Monday, December 23, 2013

New Year, Change of Concept

Building Bridges will be the new concept for the Personal Branding for Gen X and Boomers blog. When I started my business, a majority of my peers did not understand how they could or should be branding themselves online. There are still a few people who need help with that but it is no longer the focus of my business. I am still in a great position to build bridges: 

communicating between generations
crossing the digital divide
paving the way to more engaging events

I love connecting people and ideas.

The New Year is bringing about a new focus for me. My digital assets need to reflect that. SocialPoint will be the priority of my efforts this year and we will have a ton of great education and insight to share about interactive meeting technology on their site. I am hoping that video will be a big part of how we share that content. If you are thinking about content marketing strategies for 2014, I hope you are looking at video.
I have always wanted a place to blog about random subjects. You might be thinking that I do that already if you have read some of my posts. However, I have tried to keep them related to social media and the meetings and events industry. This blog should have always been more personal but when you start a business you try to make your company seem bigger than yourself. The problem with doing that in a consultancy is the lack of transparency. People will hire you because they feel comfortable with you. Your digital stories should reflect who you really are.

As I write this, I am returning from a trip to Minneapolis for a meeting with SocialPoint. I was joking with my friends there about how I think those of us who live in California (and other parts of the country where we don’t have a real winter) are soft because we don’t have to deal with the snow and cold. Bundling up before going outside, scraping the windows of your car before you go anywhere (like I had to do in High School in Nebraska) give you a different outlook on life and other challenges you face. When we get too complacent about anything in our lives, we lose the drive to innovate and create positive change. Think about the contradictions in your life or the unique perspective you have on situations because of the experiences and situations that have made you who you are. 

As always, I hope that you ask questions and call me out when necessary. I enjoy the dialogue!

Tuesday, November 26, 2013

What happens after your conference?

An article about social media at healthcare conferences that applies to all conferences. Case studies on four large conferences who are doing it right...

What Happens After a Healthcare Conference?

Check out this in-depth article, A Nurse's Guide to Twitter if you are interested in social media and healthcare.

Tuesday, October 29, 2013

Why Certifications are Important

Those of us in the meetings and events industry who have worked as a supplier to the industry have a unique perspective on how to treat vendors. I don’t intend to write about relationship management, persuasion or power here. Clearly, anyone who has successfully worked in any capacity as a meeting planner has figured out how to get what they need from their suppliers.

I started telling someone recently about how I think some planners need to trust their suppliers to do the job they are contracted to do and then I contradicted myself with a story about a CSM who didn't do a good job. I have worked on teams where one of the planners was a bit too micromanaging for my taste. Since I started out on the supplier side of the industry and was passionate about being the best I could be at whatever job I had committed to, I choose to treat my vendors in a way I would have liked to have been treated. If we have a contract and other communication in writing and I feel that you understand what I need and we have agreed upon a price, then I trust you to honor your side of the agreement.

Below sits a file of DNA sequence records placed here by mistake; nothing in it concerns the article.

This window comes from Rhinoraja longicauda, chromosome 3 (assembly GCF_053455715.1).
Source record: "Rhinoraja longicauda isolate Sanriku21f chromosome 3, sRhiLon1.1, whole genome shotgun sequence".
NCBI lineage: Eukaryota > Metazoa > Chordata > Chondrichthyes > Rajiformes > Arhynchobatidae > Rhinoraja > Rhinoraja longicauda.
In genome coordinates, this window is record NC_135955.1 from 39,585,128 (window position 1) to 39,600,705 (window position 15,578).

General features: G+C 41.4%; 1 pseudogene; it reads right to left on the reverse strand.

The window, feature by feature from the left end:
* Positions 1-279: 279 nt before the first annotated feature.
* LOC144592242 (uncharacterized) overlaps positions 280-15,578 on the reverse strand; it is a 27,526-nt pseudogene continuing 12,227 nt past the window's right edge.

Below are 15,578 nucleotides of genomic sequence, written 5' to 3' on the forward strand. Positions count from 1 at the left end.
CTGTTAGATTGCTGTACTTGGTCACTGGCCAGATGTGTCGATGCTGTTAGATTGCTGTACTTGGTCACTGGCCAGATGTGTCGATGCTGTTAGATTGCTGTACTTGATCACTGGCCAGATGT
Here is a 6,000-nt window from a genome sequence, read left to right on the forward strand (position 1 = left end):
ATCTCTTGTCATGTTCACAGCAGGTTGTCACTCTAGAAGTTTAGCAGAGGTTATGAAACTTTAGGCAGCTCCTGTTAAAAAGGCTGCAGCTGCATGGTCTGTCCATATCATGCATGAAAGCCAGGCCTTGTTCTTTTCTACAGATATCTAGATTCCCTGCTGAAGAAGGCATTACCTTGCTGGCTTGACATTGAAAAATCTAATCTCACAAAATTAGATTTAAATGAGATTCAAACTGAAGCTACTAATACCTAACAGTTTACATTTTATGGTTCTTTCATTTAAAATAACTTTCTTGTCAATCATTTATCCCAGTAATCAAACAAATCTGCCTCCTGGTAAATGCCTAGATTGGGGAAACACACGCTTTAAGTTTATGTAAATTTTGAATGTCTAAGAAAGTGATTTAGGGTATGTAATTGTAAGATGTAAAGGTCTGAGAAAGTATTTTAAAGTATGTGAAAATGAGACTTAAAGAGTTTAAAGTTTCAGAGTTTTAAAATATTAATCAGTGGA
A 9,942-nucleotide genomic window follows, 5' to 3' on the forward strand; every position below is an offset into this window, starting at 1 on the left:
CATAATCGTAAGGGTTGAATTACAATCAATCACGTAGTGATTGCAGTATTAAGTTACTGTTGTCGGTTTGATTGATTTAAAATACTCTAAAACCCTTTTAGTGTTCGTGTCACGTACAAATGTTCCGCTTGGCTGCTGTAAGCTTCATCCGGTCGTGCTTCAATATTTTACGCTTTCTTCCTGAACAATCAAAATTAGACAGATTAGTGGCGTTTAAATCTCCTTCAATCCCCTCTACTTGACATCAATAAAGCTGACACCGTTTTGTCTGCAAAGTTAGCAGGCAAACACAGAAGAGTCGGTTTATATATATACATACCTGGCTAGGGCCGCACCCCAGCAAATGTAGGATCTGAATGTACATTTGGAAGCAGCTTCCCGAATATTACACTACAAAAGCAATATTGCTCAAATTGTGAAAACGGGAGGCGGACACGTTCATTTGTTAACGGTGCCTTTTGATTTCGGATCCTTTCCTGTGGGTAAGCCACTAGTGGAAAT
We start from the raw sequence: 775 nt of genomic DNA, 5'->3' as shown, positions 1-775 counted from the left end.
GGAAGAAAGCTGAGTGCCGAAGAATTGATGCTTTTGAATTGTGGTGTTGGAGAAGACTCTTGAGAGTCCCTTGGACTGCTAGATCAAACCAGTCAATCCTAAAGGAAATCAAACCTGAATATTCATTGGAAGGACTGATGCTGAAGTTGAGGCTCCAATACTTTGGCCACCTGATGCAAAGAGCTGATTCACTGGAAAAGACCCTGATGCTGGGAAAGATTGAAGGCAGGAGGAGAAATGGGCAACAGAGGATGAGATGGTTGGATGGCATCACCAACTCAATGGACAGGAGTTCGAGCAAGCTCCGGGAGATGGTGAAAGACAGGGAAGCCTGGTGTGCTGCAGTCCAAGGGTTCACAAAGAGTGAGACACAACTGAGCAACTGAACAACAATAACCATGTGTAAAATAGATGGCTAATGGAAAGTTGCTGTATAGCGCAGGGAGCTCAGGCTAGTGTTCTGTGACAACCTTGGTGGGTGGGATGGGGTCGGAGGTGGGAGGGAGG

Where I ended up contradicting myself was when I had to admit that I had a client who had some issues on-site at the hotel because her CSM hadn't produced a copy of the BEOs until the day before the event and had not included everything on the BEOs they had discussed.

Not all suppliers are equally committed and passionate, so how do you know the difference?

This might be one reason that certifications are so important in our industry. Often times, we think that getting a CMP (Certified Meeting Professional) or CMM (Certification in Meeting Management) are obvious for planners but it is definitely one way that suppliers can set themselves apart and prove their commitment to the industry. This is one of the reasons that I not only went through the process of earning my CMP while I was a supplier but also spent a few years as a study group leader and also contributed to the next CMP manual. My next goal is to earn the CMM. Certifications are an important part of the advocacy conversation as well. As we continue to educate our friends and families about what we do and how we are not just party planners or money spenders, talking about certifications elevates the perception people have of our industry.

Do you agree that certifications are a good way to identify great suppliers? What other methods have you used?

Thursday, September 5, 2013

Three LinkedIn tips

This is a nice perspective on what we say about ourselves - specifically on LinkedIn - from a 14 year old. Here's a thought about "Your Story is Your Brand". Why leave anything out?
Are you ready to be vulnerable? What if you were to talk about a failure you had and how it has helped you with today's success?

Keyword Rich Profiles
When people are searching for someone, they aren't typing in the words "awesome", "innovative" or "strategic". It is fine if you want to use those words to describe yourself, but make sure your profile also includes the words that people actually search for: sales, project management, meeting planning.

I've been getting a lot of questions lately from clients about LinkedIn endorsements. People are endorsing each other quite a lot and some of you are concerned when someone who you haven't worked with endorses you. If you've done a good job with your online presence and have conveyed that you are an expert in a particular area, then people will feel comfortable endorsing you for that skill.